Watermelon

Hi, man. Come on in. You’re welcome to hang out with us for awhile, but don’t expect too much action around here – you see we like things cool and easy. We don’t like to be hassled, man, we just want to chill out with friends. After all, we’re synonymous with long, hot summers and lazy days at the beach, or by a favourite swimming spot, or picnics in the bush or just your own back yard – we’re so cool and refreshing, man.

The most energetic we ever get is when we participate in seed spitting contests. Have you and your friends ever done that – see how far you can spit our seeds? It’s great fun isn’t it – just remember don’t leave a mess or you’ll get us into trouble. Let me tell you more about us.

We belong to the melon family and can be round, soccer ball-size or an elongated, egg shape with smooth, hard, thick, green or yellow skin or rind. Some of us are strongly striped with dark green markings, whilst others are only faintly mottled with dark green. Our flesh can vary from red to yellow and our dark brown seeds are arranged around our centre.

Availability

We’re available all year round with our peak being from December to May.

Did you know?

  • We don’t ripen after harvest, unlike our rockmellon cousins, so we’re ripe and ready to eat when you buy us
  • Our most commonly grown varieties are Warpaint and Allsweet.

Varieties

There are many different types of watermelon. The most popular is the Red Tiger – We’re a long, cylindrical melon with dark green skin and dark red, very sweet flesh. We are one of the few melons that have very few seeds, which are dark brown in colour.

Other varieties include:

Viking
We’re a medium to large, elongated melon.

Allsweet
We’re large and oval-shaped.

Sugar Baby
We’re a small, round melon.

Champagne
We have yellow flesh and are one of the very new seedless varieties.

Why Watermelons Are Good To Eat

  • When we’re really dark pinkish-red, we have more carotenoids, including beta carotene (which the body converts to vitamin A) and lycopene (also found in tomatoe and pink grapefruit).
  • We’re a good source of vitamin C.
  • Our sweetness comes from a collection of the natural sugars sucrose, fructose and glucose.
  • 100g of our pink flesh has 125kJ.

How They are Grown and Harvested

We grow best in a hot, humid climate and can be grown in a wide range of soils provided they are fertile and well-drained.

We grow on a ground hugging vine which has long, soft, flexible shoots which can be up to 1.8-3 metres long. Each stem has snake-like tendrils which assist the vine to climb. Its leaves are large, bright green, slightly hairy, and have three or five lobes. Its flowers are one sex, with male and female flowers growing separately on the same plant.

We can take up to 4 months after planting before we’re ready to be picked. The best way to judge if we’re ripe is to tap us and if we make a hollow, drum-like sound, then we’re ready for harvesting, by cutting our stem from the vine.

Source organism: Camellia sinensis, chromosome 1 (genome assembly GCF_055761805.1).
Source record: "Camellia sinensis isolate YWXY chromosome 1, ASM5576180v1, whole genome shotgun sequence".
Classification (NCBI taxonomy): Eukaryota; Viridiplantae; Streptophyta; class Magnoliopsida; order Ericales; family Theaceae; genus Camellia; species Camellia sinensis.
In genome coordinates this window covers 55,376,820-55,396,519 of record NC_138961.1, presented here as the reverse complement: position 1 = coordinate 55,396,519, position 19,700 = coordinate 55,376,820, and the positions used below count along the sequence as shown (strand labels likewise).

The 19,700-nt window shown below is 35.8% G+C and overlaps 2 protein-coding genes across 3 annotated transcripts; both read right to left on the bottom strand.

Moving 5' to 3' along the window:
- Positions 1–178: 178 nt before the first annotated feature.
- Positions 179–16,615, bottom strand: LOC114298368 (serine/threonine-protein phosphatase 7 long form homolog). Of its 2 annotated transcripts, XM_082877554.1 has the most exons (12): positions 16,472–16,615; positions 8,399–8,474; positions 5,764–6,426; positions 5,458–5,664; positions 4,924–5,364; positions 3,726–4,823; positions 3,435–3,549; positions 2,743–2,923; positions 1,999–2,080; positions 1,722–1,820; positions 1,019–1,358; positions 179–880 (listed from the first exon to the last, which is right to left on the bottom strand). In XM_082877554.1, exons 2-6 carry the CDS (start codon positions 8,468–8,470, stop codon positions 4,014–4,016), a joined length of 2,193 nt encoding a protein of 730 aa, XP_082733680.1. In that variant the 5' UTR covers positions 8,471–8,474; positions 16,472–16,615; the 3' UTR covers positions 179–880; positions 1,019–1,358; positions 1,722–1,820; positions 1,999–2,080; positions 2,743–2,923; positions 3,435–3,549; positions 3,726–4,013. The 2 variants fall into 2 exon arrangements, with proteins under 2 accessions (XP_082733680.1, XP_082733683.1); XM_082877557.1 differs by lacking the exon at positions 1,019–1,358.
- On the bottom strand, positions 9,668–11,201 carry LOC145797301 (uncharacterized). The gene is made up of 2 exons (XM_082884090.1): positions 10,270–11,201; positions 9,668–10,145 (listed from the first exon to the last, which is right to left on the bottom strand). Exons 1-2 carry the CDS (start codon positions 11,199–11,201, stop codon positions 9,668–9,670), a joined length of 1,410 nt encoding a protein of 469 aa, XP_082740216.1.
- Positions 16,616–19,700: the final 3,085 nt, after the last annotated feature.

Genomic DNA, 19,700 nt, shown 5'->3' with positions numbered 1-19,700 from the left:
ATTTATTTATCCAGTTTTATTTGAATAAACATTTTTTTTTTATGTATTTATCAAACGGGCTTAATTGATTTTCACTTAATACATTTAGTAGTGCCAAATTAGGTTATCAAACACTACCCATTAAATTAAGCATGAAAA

Choosing Watermelons

Select those of us with hard-skins which feel heavy for our size and have a pleasant aroma. If cut, choose melon with bright pink to red coloured, firm flesh.

How to Keep Watermelons

We don’t ripen further once harvested. Store us at room temperature for short periods. Once cut wrap in plastic and store us in the refrigerator. Use within 3 days.

Prime Growing Areas

History of Watermelons

We’re thought to have originated from either tropical Africa and India or southern Italy. It is not clear which one is correct. A sweet watermelon is used extensively in Africa and many of our varieties have been derived from this species. We now grow well in many countries, including Australia.

Today, we have been significantly improved and bear little resemblance to the original types.

Fun Ways to Eat Watermelon

On a hot day there is nothing quite as refreshing and thirst quenching as a slice of cool sweet watermelon. Our dark green skin and white rind can be removed first or left on to hold the flesh firm. If it is not one of our seedless variety the large flat black seeds can be removed or just spit them out as you eat us. Great fun!

We can be cut in half and our pink flesh scooped out or removed with a melon baller. Fill our shell with fresh fruit or even a savoury salad. Pieces or balls of our flesh can be threaded on skewers for fruit kebabs, added to salads, fruit platters, or pureed for sorbets, soup or a drink.

Don’t discard our rind either. Remove our green skin and pink flesh and cook our white rind as a vegetable. Don’t wait for a hot day, we’re refreshing any time.

Watermelon and Honeydew Iceblock
Scoop out the flesh of a watermelon and honeydew with a melon baller. Thread 3 or 4 balls alternatively onto a bamboo skewer and roll in icing sugar. Set on non-stick baking paper or foil and freeze 1-2 hours. Eat frozen as a delicious real fruit iceblock.

Watermelon Rind, Bacon and Sun-dried Tomatoes
Remove green skin and any pink flesh from the watermelon rind. Grate the rind. Pan-fry chopped bacon and diced red onion until onion is tender. Remove and saute grated rind with minced garlic until tender. Stir in some chopped semi-dried tomatoes and the bacon and onion. Serve as a vegetable sprinkled with a little chopped coriander.

Watermelon Sherbet
Mix 1/3 cup icing sugar with 3 cups chopped watermelon flesh. Puree and freeze. Spoon into tall glasses alternatively with blueberries and strawberries or just serve over ice cream or fruit salad.